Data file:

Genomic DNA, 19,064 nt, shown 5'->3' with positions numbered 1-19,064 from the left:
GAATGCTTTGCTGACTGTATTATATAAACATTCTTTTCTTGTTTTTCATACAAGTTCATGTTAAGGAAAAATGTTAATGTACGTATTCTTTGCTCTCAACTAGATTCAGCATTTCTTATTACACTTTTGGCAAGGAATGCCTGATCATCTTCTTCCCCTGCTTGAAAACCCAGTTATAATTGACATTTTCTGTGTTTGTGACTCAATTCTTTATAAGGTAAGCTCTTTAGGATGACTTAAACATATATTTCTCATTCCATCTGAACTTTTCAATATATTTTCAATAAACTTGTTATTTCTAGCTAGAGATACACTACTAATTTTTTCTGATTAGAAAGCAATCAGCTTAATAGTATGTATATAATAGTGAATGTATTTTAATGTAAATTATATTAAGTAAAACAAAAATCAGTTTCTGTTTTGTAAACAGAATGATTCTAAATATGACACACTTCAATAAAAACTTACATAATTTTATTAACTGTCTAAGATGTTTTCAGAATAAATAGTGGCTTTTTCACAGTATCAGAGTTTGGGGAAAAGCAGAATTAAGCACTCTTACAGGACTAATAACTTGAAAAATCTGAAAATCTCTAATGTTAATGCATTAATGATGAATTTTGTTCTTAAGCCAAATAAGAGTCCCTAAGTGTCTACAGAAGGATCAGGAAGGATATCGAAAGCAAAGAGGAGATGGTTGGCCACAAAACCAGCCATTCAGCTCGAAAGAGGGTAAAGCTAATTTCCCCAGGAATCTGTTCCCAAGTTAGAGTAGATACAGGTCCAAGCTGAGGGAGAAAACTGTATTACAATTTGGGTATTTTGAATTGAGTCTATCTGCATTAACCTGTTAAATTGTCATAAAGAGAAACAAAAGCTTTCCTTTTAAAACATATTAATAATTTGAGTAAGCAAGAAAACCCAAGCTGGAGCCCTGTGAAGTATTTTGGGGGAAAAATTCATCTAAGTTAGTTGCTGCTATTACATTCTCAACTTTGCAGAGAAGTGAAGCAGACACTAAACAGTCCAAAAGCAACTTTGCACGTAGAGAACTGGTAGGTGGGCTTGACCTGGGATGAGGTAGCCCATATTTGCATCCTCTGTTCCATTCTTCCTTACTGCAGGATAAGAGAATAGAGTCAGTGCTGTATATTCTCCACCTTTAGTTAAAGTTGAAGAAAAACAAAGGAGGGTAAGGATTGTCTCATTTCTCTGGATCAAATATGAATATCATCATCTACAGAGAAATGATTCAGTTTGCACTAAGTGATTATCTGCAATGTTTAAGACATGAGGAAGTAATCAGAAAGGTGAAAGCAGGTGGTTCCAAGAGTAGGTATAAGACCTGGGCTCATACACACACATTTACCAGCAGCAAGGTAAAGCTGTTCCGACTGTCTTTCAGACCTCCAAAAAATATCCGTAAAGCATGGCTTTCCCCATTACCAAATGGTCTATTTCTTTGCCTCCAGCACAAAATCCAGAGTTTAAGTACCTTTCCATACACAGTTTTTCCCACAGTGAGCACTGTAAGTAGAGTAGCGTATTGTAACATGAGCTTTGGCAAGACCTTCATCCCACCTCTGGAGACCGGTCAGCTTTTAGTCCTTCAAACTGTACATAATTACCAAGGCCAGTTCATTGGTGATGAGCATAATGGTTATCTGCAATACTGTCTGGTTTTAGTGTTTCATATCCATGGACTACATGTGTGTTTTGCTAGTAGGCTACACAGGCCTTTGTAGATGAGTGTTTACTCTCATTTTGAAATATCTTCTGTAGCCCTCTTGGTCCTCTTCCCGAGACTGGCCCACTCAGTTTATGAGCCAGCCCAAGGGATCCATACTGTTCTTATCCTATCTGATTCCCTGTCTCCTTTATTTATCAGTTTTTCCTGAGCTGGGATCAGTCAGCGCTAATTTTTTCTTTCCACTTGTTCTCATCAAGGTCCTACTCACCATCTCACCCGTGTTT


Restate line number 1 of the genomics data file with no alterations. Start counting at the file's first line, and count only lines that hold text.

Genomic DNA, 19,064 nt, shown 5'->3' with positions numbered 1-19,064 from the left: